Shah Sultan Rumi

Shāh Sultān Qamar ad-Dīn Rumī (Bengali: শাহ সুলতান কমর উদ্দিন রুমী, Arabic: شاه سلطان قمر الدين رومي‎), was an 11th-century Sufi Muslim figure who in scholarly tradition, is believed to have been the first Sufi who visited and settled in Bengal.[1] His name is associated with the spread of Islam into Netrokona, part of a long history of travel between the Middle East, Central Asia and South Asia.[2][3]


Qamar ad-Din Rumi
হযরত শাহ সুলতান কমর উদ্দিন রুমি রঃ এর মাজার.jpg
Shrine of Shah Sultan Rumi in Madanpur
Other namesKamaruddin
Personal
Died1075 CE
Madanpur, Netrokona
ReligionSunni Islam
Other namesKamaruddin
Senior posting
Period in officeEarly 11th century

BiographyEdit

 
The Shah Sultan Jame Mosque in Madanpur, adjacent to his shrine.

Earlier documents reveal that Rumi arrived in Bengal in 1053 CE (445 Hijri) with his teacher Syed Shah Surkhul Antia and ten disciples. This was a century before the arrival of Muslim general Bakhtiyar Khalji and 250 years before Shah Jalal's Conquest of Sylhet in 1303 CE. Thus, Rumi arrived in Bengal even before the conquests.[4][5]

Rumi and his comrades settled in modern-day Netrokona, an area with no Muslim population and ruled by a Koch king called Ganesh. The message of Islam reached the local residents, many of whom accepted Islam.[6][7] When news of conversions reached the king, Rumi was summoned to the royal court. It is said that Rumi claimed that God granted him the spiritual power, and so he was faced with an ordeal. Poison was offered to him and, as is believed, he was safe and sound even after drinking the poison. All present at the scene accepted Islam and the king granted him the village of Madanpur as well as some neighbouring villages, and made it a rent-free area.[8][9]

Death and legacyEdit

It is assumed that Shah Sultan Rumi died in 1075 CE (475 Hijri). A shrine was built in the village of Madanpur which continues to be visited. A mosque was built adjacent to the shrine complex.[10]

During the colonial period of Bengal, the British East India Company tried to takeover the shrine estate in 1829. This was contested by the guardians of the shrine who provided an old Persian document from 1082 CE. In response, the government abandoned the plan and granted the estate to the document holder; Syed Jalaluddin.[8][5]

There are number of things named after Rumi:

  • Shah Sultan Jame Mosque, Madanpur
  • Shah Sultan Degree College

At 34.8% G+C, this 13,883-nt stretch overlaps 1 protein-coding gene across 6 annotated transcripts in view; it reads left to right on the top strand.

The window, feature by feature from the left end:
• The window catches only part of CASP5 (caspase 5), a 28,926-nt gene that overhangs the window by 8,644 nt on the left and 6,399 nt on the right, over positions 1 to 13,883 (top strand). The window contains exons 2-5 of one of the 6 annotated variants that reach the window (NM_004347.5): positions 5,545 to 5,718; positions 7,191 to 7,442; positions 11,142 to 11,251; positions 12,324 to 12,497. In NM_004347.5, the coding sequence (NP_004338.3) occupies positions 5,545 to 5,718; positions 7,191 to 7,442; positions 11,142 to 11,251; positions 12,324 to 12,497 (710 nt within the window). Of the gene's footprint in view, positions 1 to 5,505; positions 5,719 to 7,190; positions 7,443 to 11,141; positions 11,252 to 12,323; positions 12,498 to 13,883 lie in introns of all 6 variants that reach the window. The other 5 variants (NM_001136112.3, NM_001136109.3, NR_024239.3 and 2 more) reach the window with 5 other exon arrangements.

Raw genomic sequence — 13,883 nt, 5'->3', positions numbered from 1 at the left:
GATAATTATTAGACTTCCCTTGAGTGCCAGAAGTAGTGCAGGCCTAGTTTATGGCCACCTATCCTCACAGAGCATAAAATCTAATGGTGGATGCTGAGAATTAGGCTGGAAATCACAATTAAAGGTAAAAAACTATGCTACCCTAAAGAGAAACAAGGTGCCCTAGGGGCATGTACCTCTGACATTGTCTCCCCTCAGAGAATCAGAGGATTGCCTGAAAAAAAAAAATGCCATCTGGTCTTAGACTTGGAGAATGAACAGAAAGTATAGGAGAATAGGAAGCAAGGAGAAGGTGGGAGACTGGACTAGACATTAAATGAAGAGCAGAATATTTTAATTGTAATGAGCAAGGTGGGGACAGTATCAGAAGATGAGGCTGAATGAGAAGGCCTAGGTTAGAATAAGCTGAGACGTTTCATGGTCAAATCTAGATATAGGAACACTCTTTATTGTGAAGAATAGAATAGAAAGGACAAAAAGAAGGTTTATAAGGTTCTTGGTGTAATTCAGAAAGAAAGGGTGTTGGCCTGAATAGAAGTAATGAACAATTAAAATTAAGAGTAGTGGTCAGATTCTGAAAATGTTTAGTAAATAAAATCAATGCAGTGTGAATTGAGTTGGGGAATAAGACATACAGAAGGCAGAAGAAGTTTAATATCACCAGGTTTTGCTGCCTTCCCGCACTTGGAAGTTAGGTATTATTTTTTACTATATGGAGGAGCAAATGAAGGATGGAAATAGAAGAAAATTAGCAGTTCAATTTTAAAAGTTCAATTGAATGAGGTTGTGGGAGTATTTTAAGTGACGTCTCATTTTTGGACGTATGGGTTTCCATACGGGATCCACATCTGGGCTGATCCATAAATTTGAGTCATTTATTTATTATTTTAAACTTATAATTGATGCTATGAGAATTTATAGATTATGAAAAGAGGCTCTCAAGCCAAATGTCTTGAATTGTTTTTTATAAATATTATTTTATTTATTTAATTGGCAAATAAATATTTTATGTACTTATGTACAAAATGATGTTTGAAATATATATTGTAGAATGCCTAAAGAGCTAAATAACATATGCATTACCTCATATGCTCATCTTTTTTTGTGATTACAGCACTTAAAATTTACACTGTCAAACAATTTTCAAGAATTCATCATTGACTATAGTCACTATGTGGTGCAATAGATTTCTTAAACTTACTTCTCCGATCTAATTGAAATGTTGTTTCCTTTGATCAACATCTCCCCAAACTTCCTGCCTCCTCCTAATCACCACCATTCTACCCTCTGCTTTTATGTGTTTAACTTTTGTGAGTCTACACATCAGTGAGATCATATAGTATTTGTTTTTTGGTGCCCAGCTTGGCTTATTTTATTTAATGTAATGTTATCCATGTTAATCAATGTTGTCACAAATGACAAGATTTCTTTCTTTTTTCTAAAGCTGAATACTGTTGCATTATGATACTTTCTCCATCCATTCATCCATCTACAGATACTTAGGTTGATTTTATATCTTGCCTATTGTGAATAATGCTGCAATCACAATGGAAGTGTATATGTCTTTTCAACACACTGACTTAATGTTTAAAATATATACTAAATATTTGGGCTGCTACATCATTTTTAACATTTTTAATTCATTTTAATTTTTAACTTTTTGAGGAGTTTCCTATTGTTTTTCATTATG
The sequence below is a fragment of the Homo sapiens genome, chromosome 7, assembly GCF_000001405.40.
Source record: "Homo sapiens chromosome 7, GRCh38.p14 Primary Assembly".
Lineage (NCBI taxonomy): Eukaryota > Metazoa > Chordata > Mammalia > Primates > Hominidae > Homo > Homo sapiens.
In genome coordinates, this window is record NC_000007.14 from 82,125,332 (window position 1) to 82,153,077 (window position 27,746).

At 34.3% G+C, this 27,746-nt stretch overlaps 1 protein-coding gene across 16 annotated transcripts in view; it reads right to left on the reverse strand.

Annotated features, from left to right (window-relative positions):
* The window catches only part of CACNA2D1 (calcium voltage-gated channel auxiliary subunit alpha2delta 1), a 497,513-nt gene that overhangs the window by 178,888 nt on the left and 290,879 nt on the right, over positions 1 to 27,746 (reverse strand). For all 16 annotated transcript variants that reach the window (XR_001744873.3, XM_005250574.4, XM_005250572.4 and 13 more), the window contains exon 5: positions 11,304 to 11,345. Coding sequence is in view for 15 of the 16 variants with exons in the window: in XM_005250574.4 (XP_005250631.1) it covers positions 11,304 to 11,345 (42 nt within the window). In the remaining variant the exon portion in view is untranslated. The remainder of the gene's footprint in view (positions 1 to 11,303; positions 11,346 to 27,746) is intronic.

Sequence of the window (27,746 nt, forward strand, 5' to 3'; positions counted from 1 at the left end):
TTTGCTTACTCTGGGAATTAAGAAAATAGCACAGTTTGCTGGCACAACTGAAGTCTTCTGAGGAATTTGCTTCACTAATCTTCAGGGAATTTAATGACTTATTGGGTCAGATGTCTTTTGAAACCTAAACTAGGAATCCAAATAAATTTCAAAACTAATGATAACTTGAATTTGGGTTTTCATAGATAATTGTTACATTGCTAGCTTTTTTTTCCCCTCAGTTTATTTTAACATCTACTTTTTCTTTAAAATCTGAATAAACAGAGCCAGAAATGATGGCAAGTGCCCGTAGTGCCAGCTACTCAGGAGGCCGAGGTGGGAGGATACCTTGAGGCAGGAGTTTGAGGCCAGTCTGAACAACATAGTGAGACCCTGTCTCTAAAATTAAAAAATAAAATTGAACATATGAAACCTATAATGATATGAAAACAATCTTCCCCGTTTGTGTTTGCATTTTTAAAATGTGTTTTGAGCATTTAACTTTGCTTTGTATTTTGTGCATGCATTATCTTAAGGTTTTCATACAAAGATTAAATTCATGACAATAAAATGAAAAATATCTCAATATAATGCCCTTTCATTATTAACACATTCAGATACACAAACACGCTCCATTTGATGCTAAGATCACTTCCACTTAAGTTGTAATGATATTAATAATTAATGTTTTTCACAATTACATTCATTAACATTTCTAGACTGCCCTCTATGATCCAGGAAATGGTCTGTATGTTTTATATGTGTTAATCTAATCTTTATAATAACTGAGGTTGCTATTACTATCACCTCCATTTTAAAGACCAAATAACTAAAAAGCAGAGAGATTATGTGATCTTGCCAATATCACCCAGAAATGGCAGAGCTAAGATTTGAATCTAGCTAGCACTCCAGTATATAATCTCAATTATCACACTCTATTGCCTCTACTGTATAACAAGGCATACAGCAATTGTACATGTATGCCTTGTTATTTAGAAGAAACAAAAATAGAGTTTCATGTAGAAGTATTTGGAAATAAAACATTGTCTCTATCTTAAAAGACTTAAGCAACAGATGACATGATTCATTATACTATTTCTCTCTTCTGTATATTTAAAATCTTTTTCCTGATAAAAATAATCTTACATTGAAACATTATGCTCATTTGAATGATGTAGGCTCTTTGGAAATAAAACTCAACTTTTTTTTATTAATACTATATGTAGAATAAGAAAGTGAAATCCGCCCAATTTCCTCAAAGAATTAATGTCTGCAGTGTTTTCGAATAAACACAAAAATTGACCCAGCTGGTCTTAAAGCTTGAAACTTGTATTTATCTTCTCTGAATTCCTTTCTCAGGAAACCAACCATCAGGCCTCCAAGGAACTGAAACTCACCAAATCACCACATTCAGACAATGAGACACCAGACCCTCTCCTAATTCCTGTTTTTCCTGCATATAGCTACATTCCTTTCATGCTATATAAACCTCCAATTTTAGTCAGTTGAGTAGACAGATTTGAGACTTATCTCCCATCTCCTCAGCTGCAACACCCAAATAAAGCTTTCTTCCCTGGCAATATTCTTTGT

• Shah Sultan High School, Madanpur
  • Shah Sultan Digital Institute
  • Shah Sultan Diagnostic Center

See alsoEdit

ReferencesEdit

  1. ^ "Sufi influence in Bengal". The Daily Star. 2013-08-01. Retrieved 2019-11-28.
  2. ^ Sarwar Alam (15 February 2018). Perceptions of Self, Power, & Gender Among Muslim Women: Narratives from a Rural Community in Bangladesh. Springer. p. 9.
  3. ^ Abdul Matin (2018). Socio-religious reform and Sufism in 20th century Bengal: A study of the role of Pir Abu Bakr of Furfura Sharif, India (SACS Special Issue). p. 26.
  4. ^ Shah Noorur Rahman (1995). "Islam and its Early Introduction in Bengal". Proceedings of the Indian History Congress. 56: 425–434.
  5. ^ a b N. Hanif (2000). Biographical encyclopaedia of Sufis: South Asia. Sarup & Sons. p. 325.
  6. ^ Dr. Md. Yousuf Ali; Abu Sadat Nurullah (Dec 2007). "Challenges of Islamic Da'wah in Bangladesh: The Christian Missions and Their Evangelization". Iiuc Studies : Annual Research Journal of the International Islamic University Chittagong (Iiuc). IIUC Studies. 4: 87–108. ISSN 1813-7733.
  7. ^ Afia Dil (2012). "Impact of Arabic on Bengali Literature and Culture". Journal of the Asiatic Society of Bangladesh (Hum.). 57 (1): 101–152.
  8. ^ a b Abdul Karim (2012). "Shah Sultan Rumi (R)". In Islam, Sirajul; Miah, Sajahan; Khanam, Mahfuza; Ahmed, Sabbir (eds.). Banglapedia: the National Encyclopedia of Bangladesh (Online ed.). Dhaka, Bangladesh: Banglapedia Trust, Asiatic Society of Bangladesh. ISBN 984-32-0576-6. OCLC 52727562. Retrieved 23 October 2021.
  9. ^ "A Short Walk to the History of Islam in Bengal (Part II) Mohammad Al Amin". Perspective. 2019-02-15. Retrieved 2019-11-28.
  10. ^ Islam, Sirajul; Miah, Sajahan; Khanam, Mahfuza; Ahmed, Sabbir, eds. (2012). "Sufism". Banglapedia: the National Encyclopedia of Bangladesh (Online ed.). Dhaka, Bangladesh: Banglapedia Trust, Asiatic Society of Bangladesh. ISBN 984-32-0576-6. OCLC 52727562. Retrieved 23 October 2021.